Appellant fails to establish reliance on product disclosure statement

At trial, the trial judge found that the Appellant and Mr Van Hoff did not read the PDS and therefore failed to establish reliance. The Court of Appeal upheld the trial judge's findings on reliance. The Court of Appeal held that the PDS did not induce the Appellant and Mr Van Hoff to invest in the Schemes, commenting that the trial judge did not reach his conclusion as to the issue of reliance simply because he thought that the investors wished to obtain tax deductions. The trial judge examined the evidence given at trial (that Appellant did not read the PDS) and findings of credit played an important role in determining the issue of reliance.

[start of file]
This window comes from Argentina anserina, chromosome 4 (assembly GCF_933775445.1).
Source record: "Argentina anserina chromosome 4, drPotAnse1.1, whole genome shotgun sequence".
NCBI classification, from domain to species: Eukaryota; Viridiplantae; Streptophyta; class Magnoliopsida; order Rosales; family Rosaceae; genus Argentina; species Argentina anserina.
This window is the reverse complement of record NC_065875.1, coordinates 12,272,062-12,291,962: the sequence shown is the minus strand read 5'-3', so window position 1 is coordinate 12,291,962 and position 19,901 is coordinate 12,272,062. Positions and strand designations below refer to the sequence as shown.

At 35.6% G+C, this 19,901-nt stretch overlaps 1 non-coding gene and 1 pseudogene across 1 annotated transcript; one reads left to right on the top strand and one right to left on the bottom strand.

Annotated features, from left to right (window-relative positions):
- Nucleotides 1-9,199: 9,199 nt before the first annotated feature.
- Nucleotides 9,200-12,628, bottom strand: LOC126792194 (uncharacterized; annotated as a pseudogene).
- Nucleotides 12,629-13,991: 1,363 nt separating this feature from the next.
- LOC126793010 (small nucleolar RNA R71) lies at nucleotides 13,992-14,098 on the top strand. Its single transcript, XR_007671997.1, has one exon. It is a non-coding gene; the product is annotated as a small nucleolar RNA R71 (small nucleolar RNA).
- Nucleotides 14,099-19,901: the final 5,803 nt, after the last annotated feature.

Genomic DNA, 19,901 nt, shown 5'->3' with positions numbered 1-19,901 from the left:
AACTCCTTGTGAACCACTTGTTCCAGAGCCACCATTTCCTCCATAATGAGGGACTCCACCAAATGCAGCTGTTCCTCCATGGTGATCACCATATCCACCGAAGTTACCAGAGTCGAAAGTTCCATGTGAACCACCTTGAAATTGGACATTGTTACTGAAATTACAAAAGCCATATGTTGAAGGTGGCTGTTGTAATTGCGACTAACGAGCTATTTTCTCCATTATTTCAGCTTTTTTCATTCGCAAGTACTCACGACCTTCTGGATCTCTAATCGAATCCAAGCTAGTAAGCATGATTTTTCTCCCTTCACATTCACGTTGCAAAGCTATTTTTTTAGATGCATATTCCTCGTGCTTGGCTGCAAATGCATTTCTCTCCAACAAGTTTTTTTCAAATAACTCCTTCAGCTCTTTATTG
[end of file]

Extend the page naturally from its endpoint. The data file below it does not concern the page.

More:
The argument that the financial advisers who recommended the investment relied upon the representations contained in the PDS also failed due to lack of evidence.

What information needs to be disclosed in a product disclosure statement?

In summary, Timbercorp provides useful guidance as regards what needs to be disclosed in a PDS as follows:

  • When determining whether a risk is "significant", both the probability and the consequence of the risk will be taken into consideration.
  • The mere identification of a risk does not elevate it to a "significant" risk. There is a "constellation of issues" in considering what constitutes a "significant risk" for the purposes of inclusion in a PDS, including the probability of the occurrence, the degree of impact upon investors, the nature of the particular product and the profile of the investors. The definition of a "significant risk" is flexible, tailored to the product involved and particular circumstances of the case.